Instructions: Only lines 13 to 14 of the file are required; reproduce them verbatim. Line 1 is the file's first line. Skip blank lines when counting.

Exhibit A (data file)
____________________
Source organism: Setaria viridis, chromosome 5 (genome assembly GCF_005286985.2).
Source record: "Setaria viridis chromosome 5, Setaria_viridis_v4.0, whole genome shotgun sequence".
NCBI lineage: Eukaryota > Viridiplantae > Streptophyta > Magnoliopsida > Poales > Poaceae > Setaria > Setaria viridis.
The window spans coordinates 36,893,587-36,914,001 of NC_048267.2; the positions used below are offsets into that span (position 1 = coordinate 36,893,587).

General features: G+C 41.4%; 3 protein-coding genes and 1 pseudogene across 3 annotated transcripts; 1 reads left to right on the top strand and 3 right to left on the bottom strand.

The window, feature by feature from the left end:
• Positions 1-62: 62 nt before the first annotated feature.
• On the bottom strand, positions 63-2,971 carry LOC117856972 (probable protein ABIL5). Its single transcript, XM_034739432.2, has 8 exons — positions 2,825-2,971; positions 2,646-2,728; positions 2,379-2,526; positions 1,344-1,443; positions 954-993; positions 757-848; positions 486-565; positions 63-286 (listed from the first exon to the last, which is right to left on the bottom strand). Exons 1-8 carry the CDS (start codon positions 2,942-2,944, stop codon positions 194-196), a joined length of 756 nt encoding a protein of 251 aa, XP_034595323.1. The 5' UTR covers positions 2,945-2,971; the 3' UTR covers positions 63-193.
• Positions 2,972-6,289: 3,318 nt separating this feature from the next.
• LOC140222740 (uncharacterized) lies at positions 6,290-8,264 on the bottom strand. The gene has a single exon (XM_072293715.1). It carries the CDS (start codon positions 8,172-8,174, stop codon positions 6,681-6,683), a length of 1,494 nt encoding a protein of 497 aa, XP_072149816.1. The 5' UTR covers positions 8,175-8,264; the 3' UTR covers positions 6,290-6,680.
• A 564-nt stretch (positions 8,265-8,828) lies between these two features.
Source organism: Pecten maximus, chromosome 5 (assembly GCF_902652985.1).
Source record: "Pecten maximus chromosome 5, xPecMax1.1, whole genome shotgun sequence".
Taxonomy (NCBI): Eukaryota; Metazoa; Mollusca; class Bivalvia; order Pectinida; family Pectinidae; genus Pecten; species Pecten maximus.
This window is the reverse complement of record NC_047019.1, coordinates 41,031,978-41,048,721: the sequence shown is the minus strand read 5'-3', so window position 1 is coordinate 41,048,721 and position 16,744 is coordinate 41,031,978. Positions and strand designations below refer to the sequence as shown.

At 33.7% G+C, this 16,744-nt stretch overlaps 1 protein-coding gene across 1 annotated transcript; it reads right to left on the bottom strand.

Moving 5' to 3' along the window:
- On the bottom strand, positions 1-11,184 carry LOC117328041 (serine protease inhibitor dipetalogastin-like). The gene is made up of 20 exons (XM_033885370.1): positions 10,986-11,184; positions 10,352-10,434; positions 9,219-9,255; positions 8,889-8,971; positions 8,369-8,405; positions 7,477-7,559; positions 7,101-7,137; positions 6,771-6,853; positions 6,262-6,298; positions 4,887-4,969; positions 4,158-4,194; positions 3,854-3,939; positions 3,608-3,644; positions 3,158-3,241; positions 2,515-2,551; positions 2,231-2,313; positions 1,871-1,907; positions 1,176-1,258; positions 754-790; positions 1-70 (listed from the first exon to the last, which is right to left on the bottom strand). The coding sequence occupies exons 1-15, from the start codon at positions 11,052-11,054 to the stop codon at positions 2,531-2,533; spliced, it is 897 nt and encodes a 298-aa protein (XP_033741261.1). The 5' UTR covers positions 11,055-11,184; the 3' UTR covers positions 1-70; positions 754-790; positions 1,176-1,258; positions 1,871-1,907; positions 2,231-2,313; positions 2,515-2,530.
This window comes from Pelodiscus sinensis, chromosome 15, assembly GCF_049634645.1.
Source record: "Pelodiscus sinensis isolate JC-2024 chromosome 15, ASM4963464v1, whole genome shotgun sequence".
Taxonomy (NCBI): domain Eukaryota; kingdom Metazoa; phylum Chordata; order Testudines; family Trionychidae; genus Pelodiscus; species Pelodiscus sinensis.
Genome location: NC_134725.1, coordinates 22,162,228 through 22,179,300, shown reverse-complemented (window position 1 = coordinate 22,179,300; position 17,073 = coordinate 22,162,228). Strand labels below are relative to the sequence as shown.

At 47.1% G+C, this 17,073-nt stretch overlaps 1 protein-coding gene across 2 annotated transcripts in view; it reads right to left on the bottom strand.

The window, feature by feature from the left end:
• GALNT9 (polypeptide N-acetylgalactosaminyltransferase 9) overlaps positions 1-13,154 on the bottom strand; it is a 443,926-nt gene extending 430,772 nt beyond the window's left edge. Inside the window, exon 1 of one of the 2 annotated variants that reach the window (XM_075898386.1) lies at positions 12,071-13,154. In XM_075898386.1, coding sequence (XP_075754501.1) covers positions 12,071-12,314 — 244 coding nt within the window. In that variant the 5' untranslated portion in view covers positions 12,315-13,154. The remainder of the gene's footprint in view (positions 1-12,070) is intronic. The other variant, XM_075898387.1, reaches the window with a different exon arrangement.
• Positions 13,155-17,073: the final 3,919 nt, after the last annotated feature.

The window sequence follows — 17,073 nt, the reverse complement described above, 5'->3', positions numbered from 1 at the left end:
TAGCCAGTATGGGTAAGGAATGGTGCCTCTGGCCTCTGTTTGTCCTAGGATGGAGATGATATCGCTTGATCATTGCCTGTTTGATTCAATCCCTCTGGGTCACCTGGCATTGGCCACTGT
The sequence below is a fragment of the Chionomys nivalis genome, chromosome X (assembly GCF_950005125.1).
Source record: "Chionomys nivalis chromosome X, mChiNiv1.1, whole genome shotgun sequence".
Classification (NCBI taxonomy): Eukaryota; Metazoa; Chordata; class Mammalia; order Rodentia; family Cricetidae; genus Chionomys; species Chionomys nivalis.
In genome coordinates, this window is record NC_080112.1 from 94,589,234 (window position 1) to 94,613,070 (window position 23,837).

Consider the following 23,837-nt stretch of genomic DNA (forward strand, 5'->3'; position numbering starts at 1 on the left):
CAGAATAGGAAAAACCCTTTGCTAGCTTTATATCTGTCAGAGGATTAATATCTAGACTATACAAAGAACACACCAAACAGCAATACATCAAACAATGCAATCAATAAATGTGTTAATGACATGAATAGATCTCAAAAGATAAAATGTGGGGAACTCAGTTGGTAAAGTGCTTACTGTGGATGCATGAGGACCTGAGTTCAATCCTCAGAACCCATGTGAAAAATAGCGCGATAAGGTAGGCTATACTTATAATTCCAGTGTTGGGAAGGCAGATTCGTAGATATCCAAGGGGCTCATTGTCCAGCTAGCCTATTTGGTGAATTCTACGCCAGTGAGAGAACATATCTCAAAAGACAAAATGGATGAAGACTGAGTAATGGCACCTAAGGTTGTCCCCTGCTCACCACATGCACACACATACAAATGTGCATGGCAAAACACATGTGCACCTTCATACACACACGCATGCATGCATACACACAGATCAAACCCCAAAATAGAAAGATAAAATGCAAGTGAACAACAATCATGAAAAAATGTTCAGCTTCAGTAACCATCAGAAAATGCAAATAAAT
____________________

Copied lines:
Source record: "Pecten maximus chromosome 5, xPecMax1.1, whole genome shotgun sequence".
Taxonomy (NCBI): Eukaryota; Metazoa; Mollusca; class Bivalvia; order Pectinida; family Pectinidae; genus Pecten; species Pecten maximus.